Normandie Alliance Reaches for France and Comes Up Short
They were long and bleak, the months between March 2003 and January of this year—for local gourmands, anyway.
Sure, one could pipe recorded accordion music through the place or dress waiters up in striped shirts and berets, but local restaurateurs could only dream of recreating the feel of an authentic French place. Then came the day when socialism thundered to the rescue. Not here, but in Paris, Lyon, Marseilles and...that's all I can name, really.
On January 1, 2008, France joined Dallas in banning cigarettes at dining establishments. The new regulations ended, perhaps forever, the French custom of puffing away before, after and even during meals. Granted, tobacco complements some of the heartier country-style dishes—such as coq au vin or beef bourguignon—though not between bites. But clearing the haze over there evens the playing field. French restaurants within the city limits can prop umbrellas over their tables, uncork a few bottles of wine, chalk the word "boeuf" under their list of specials and pretend, once again, to share the atmosphere of a Parisian cafe.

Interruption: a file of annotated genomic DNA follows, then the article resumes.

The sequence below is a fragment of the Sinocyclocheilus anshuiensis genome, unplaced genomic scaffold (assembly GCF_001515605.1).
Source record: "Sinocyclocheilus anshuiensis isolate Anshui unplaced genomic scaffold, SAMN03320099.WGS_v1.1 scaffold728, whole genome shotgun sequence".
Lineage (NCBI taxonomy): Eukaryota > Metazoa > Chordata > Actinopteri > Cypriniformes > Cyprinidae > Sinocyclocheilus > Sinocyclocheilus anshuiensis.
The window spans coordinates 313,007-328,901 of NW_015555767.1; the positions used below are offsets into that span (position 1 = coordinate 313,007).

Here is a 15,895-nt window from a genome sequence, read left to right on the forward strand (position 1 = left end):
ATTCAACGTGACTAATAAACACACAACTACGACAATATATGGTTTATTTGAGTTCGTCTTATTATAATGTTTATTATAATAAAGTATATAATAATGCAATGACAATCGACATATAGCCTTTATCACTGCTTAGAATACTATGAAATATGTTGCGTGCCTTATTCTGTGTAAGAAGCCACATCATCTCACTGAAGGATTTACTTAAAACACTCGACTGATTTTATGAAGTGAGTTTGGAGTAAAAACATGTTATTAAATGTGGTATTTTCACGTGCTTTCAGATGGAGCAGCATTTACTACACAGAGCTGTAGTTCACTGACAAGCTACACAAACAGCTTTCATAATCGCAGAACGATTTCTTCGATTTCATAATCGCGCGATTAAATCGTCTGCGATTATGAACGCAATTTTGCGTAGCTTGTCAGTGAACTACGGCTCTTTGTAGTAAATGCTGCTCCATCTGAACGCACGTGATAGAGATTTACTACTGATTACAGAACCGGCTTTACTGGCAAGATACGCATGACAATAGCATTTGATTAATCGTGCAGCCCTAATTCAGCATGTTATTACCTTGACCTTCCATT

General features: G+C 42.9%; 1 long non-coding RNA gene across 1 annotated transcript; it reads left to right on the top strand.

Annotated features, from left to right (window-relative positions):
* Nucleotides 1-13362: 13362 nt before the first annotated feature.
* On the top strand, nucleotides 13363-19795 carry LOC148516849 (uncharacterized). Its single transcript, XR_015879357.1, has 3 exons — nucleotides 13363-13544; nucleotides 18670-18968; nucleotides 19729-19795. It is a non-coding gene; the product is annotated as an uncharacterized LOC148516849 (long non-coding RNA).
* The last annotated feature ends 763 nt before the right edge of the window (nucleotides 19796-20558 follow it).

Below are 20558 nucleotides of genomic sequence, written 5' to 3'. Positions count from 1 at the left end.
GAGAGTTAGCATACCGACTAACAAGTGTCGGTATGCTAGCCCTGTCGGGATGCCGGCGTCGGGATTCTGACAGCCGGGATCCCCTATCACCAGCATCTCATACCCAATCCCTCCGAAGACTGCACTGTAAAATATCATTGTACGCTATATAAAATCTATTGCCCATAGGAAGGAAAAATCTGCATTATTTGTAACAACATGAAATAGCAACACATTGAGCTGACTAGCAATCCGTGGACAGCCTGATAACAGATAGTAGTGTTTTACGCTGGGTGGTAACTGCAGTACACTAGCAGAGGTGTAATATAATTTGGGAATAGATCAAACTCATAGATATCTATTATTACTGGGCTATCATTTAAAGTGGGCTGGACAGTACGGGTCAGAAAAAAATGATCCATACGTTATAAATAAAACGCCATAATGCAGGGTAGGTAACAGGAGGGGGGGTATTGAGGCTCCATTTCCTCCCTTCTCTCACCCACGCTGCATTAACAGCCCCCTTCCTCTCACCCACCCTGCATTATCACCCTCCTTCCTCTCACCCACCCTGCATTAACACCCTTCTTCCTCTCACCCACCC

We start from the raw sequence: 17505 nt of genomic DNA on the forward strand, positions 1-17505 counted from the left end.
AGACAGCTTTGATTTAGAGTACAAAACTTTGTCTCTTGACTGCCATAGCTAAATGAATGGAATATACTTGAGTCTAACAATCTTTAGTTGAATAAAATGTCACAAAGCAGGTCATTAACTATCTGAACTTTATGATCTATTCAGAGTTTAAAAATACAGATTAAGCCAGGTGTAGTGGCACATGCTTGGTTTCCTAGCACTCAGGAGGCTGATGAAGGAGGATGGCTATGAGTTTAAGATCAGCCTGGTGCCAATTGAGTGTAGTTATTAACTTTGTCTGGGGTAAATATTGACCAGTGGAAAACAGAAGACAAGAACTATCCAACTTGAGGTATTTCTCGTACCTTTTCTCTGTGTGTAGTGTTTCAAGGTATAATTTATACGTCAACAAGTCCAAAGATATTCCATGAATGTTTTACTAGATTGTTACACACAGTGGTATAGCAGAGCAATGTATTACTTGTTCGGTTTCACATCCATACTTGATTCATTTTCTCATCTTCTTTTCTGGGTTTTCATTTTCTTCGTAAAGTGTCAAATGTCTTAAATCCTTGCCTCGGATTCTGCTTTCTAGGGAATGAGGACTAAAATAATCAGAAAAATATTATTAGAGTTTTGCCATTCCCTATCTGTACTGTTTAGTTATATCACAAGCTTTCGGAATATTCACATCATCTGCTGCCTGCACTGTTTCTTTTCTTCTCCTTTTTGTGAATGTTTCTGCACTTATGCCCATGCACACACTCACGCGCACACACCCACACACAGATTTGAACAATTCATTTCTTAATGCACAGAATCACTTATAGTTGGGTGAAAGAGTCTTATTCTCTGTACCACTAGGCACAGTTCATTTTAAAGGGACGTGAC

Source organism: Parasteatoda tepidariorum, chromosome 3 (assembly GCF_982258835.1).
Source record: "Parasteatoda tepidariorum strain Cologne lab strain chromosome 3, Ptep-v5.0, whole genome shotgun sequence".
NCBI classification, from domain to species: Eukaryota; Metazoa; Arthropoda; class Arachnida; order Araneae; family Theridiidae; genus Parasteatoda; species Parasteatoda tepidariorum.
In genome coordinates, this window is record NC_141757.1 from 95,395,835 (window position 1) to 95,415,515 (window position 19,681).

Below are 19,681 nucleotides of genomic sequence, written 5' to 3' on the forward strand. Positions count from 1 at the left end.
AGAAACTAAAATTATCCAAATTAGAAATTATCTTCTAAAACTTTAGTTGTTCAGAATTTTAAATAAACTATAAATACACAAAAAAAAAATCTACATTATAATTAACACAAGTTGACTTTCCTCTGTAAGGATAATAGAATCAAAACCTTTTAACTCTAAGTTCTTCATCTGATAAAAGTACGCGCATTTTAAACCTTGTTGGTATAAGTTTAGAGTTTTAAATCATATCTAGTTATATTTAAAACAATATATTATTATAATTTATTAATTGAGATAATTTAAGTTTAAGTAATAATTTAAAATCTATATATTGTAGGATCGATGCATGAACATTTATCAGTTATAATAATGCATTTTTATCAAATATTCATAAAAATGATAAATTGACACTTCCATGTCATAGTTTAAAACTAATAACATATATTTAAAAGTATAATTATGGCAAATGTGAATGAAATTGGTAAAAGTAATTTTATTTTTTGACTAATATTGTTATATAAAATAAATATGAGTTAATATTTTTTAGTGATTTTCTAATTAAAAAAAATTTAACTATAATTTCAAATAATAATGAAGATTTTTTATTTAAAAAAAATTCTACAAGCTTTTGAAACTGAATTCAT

Providing, of course, they have a liquor permit in hand.
At first glance, Normandie Alliance doesn't seem French. It's BYOB—an anathema in Europe and something they failed to mention when I first called to reserve a table, sticking us with a fine, crisp but decidedly non-alcoholic sparkling cider...although our server did suggest a nearby 7-Eleven for the real stuff. The room is spare, cold and uninviting, reminders of the previous tenants whitewashed into something akin to a cafeteria. Add a buffet line and toss the row of bright sidewalk umbrellas (lined up indoors) and this could easily be transformed into Luby's. Even their version of beef bourguignon leaves terroir in doubt. The classic French goulash earned worldwide acclaim for its rich, wine-soaked broth studded with root vegetables and cured bacon, as well as for the densely flavored, slow-cooked hunks of meat. Normandie Alliance turns out a rather less substantial version: stringy beef in a thin puddle of drippings, discolored by runoff fat. Perhaps I'm treading on a family recipe here, but soggy carrots in place of crisp pearl onions? No whiff of smoky bacon? Only the vaguest hint of tannic bite? This is more like a pot roast than the proud bourguignon.
Definitely worthy of Luby's.